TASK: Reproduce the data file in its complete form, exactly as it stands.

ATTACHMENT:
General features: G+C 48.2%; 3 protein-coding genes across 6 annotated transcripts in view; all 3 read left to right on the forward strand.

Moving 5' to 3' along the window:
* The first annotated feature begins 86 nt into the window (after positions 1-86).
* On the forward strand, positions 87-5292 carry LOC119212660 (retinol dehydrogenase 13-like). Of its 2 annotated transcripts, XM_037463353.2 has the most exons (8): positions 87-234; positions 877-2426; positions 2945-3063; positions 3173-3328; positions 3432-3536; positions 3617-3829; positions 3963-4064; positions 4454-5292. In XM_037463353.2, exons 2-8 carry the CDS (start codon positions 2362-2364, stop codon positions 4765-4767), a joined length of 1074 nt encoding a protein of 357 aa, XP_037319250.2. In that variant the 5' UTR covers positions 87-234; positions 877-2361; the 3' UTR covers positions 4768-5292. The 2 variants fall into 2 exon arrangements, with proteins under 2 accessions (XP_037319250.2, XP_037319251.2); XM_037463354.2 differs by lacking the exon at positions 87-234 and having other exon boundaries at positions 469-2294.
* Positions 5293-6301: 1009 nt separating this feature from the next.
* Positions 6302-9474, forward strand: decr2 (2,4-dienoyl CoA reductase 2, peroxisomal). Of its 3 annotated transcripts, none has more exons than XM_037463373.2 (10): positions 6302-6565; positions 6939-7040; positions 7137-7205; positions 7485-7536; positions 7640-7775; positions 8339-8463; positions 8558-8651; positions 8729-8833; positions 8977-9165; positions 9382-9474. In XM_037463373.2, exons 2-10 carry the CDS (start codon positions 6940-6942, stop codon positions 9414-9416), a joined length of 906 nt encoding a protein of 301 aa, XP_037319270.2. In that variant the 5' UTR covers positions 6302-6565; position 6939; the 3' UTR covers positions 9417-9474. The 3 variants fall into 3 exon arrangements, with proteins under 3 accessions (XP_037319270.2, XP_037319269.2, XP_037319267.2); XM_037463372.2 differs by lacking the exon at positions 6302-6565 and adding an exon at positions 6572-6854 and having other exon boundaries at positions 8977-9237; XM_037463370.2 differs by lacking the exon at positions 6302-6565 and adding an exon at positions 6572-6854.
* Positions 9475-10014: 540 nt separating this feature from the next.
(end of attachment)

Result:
General features: G+C 48.2%; 3 protein-coding genes across 6 annotated transcripts in view; all 3 read left to right on the forward strand.

Moving 5' to 3' along the window:
* The first annotated feature begins 86 nt into the window (after positions 1-86).
* On the forward strand, positions 87-5292 carry LOC119212660 (retinol dehydrogenase 13-like). Of its 2 annotated transcripts, XM_037463353.2 has the most exons (8): positions 87-234; positions 877-2426; positions 2945-3063; positions 3173-3328; positions 3432-3536; positions 3617-3829; positions 3963-4064; positions 4454-5292. In XM_037463353.2, exons 2-8 carry the CDS (start codon positions 2362-2364, stop codon positions 4765-4767), a joined length of 1074 nt encoding a protein of 357 aa, XP_037319250.2. In that variant the 5' UTR covers positions 87-234; positions 877-2361; the 3' UTR covers positions 4768-5292. The 2 variants fall into 2 exon arrangements, with proteins under 2 accessions (XP_037319250.2, XP_037319251.2); XM_037463354.2 differs by lacking the exon at positions 87-234 and having other exon boundaries at positions 469-2294.
* Positions 5293-6301: 1009 nt separating this feature from the next.
* Positions 6302-9474, forward strand: decr2 (2,4-dienoyl CoA reductase 2, peroxisomal). Of its 3 annotated transcripts, none has more exons than XM_037463373.2 (10): positions 6302-6565; positions 6939-7040; positions 7137-7205; positions 7485-7536; positions 7640-7775; positions 8339-8463; positions 8558-8651; positions 8729-8833; positions 8977-9165; positions 9382-9474. In XM_037463373.2, exons 2-10 carry the CDS (start codon positions 6940-6942, stop codon positions 9414-9416), a joined length of 906 nt encoding a protein of 301 aa, XP_037319270.2. In that variant the 5' UTR covers positions 6302-6565; position 6939; the 3' UTR covers positions 9417-9474. The 3 variants fall into 3 exon arrangements, with proteins under 3 accessions (XP_037319270.2, XP_037319269.2, XP_037319267.2); XM_037463372.2 differs by lacking the exon at positions 6302-6565 and adding an exon at positions 6572-6854 and having other exon boundaries at positions 8977-9237; XM_037463370.2 differs by lacking the exon at positions 6302-6565 and adding an exon at positions 6572-6854.
* Positions 9475-10014: 540 nt separating this feature from the next.